Additionally, Plaintiffs maintain that "Travelers' practice of failing and refusing to comply with section 2118B's 30-day requirement constitutes a repudiation of the contractual obligations owed by Travelers' to its Delaware auto policyholders."[14] Plaintiffs assert that because anticipatory breach is a question of fact for the jury, it cannot properly be decided on a motion to dismiss.[15]


The Court assumes that all well-pled facts in a complaint are true when considering a Motion to Dismiss under Superior Court Rule 12(b)(6).[16] Allegations are well-pled if they place the defendant on notice of the claim.[17] Although the pleading threshold in Delaware is low, "[a]llegations that are merely conclusory and lacking factual basis, however, will not survive a motion to dismiss."[18]


Jurisdiction to award declaratory relief exists only if an "actual controversy" exists between the parties.[19] Lack of an actual controversy will act as a bar to a party proceeding with a case requesting only declaratory relief. For an "actual controversy" to exist, four prerequisites must be satisfied:

(1) It must be a controversy involving the rights or other legal relations of the party seeking declaratory relief; (2) it must be a controversy in which the claim of right or other legal interest is asserted against one who has an interest in contesting the claim; (3) the controversy must be between parties whose interests are real and adverse; (4) the issue involved in the controversy must be ripe for judicial determination.[20]

Travelers contends that the ripeness requirement is not met.[21] "Delaware courts decline to exercise jurisdiction over a case unless the underlying controversy is ripe. . . ."[22] Unless a controversy is ripe, the action for declaratory relief constitutes a request for an advisory or hypothetical opinion and Delaware Courts do not issue advisory or hypothetical opinions. "The underlying purpose of [this] principle is to conserve judicial resources and to avoid rendering a legally binding decision that could result in premature and possibly unsound lawmaking"[23]

In determining whether a case is ripe for judicial review, the Court must undertake "a common sense assessment of whether the interests of the party seeking immediate relief outweigh the concerns of the court in postponing review until the question arises in some more concrete and final form"[24] The Delaware Supreme Court has explained that:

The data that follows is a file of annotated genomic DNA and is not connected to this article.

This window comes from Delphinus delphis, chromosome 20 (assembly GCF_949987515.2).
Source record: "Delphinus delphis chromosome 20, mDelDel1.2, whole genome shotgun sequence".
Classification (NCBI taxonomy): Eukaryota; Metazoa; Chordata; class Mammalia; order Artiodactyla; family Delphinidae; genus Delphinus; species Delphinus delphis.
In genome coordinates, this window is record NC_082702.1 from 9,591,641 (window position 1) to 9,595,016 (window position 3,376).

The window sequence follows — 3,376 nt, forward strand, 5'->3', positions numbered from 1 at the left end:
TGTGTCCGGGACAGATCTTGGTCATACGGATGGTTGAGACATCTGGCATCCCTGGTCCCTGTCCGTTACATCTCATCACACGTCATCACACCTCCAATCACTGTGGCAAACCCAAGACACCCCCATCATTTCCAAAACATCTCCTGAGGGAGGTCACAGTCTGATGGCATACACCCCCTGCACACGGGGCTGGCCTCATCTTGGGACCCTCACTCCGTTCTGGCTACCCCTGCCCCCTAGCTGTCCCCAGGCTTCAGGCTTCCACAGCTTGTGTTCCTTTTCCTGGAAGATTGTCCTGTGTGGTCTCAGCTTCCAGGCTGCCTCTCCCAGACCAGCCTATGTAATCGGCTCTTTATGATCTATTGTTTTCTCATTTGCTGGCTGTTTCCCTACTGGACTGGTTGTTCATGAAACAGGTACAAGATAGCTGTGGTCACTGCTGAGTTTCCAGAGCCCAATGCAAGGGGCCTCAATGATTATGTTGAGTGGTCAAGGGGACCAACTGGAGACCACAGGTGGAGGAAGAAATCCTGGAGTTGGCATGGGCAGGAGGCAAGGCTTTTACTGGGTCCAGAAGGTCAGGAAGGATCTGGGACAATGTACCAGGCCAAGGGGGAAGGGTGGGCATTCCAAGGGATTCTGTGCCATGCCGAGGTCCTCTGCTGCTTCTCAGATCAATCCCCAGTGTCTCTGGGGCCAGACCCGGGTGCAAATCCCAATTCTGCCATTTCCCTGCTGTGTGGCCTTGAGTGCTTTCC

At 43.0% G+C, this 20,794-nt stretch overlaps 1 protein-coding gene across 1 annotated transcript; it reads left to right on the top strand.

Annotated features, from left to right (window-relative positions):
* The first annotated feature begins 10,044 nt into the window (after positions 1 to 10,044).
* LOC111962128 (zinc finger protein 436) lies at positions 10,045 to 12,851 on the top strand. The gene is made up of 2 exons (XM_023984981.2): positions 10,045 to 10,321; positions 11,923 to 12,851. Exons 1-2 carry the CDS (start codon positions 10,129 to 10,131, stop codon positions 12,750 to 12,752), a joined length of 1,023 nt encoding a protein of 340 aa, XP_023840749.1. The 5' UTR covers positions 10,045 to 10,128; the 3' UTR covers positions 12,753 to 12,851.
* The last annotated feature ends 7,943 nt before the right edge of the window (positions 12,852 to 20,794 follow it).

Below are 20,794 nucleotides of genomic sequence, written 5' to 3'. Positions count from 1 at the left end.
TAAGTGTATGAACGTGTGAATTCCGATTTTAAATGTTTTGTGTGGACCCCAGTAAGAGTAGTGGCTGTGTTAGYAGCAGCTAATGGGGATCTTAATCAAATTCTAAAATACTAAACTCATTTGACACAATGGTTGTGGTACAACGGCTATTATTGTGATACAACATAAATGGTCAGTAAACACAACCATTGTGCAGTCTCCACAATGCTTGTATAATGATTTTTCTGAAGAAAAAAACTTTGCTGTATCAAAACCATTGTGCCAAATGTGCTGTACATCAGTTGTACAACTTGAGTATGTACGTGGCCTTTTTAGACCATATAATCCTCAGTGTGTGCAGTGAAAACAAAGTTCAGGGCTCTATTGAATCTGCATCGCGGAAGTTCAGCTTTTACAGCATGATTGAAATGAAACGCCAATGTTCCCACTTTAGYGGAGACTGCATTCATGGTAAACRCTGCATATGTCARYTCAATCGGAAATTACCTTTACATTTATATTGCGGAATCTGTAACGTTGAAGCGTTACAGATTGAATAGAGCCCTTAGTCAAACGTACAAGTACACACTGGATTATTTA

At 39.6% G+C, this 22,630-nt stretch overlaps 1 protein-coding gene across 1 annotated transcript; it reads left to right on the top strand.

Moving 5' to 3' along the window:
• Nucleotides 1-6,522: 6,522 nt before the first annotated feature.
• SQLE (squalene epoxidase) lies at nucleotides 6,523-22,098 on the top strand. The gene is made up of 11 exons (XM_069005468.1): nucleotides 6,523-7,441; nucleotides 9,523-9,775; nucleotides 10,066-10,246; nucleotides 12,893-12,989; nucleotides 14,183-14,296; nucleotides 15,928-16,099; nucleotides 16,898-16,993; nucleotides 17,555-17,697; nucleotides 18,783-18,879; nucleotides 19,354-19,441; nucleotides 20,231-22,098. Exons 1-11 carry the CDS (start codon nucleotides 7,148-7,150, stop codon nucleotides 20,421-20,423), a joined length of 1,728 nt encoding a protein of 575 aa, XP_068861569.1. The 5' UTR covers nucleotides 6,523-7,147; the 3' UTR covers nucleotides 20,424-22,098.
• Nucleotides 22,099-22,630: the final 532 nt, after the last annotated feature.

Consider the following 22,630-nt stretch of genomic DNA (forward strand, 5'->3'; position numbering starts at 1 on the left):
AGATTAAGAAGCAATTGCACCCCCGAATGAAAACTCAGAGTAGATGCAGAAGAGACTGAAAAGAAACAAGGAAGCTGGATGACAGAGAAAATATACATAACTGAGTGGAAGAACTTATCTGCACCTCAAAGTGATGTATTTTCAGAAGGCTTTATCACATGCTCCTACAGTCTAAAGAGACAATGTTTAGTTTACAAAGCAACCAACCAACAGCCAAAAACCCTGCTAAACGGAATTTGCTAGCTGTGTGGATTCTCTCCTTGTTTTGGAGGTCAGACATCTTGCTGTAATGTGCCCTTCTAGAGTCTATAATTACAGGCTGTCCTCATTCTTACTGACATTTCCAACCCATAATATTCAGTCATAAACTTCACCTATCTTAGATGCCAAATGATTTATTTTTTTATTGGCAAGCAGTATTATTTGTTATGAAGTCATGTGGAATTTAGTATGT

Generally, a dispute will be deemed ripe if litigation sooner or later appears to be unavoidable and where the material facts are static. Conversely, a dispute will be deemed not ripe where the claim is based on uncertain and contingent events that may not occur, or where future events may obviate the need for judicial intervention.[25]

Although Plaintiffs need not have suffered actual harm, "an actual controversy must exist so that judicial resources are not wasted on hypothetical disputes or on situations in which a judicial declaration will not end the dispute between the parties."[26] Plaintiffs assert that the issue is not whether Travelers may properly conduct independent medical examinations, but rather, "whether Travelers may unilaterally exempt itself from section 2118B's 30-day deadline, particularly by withholding a coverage determination from its insured pending the results of [the independent medical examination]."[27]

In reality, Plaintiffs seek nothing more than a declaration reprimanding Travelers for allegedly adopting this practice. This controversy, so framed, amounts to request for an advisory opinion that is not ripe for adjudication.

Moreover, "[u]nder Delaware law, repudiation is an outright refusal by a party to perform a contract or its conditions entitling the other contracting party to treat the contract as rescinded."[28] Plaintiffs have failed to allege sufficient facts from which it can be reasonably inferred that Travelers' alleged practice constitutes a repudiation of the contractual obligations owed by Travelers to its Delaware automobile policyholders.


For the foregoing reasons, Defendant Travelers Commercial Insurance Company's Motion to Dismiss Plaintiffs' Complaint is GRANTED. Plaintiffs' Complaint is DISMISSED.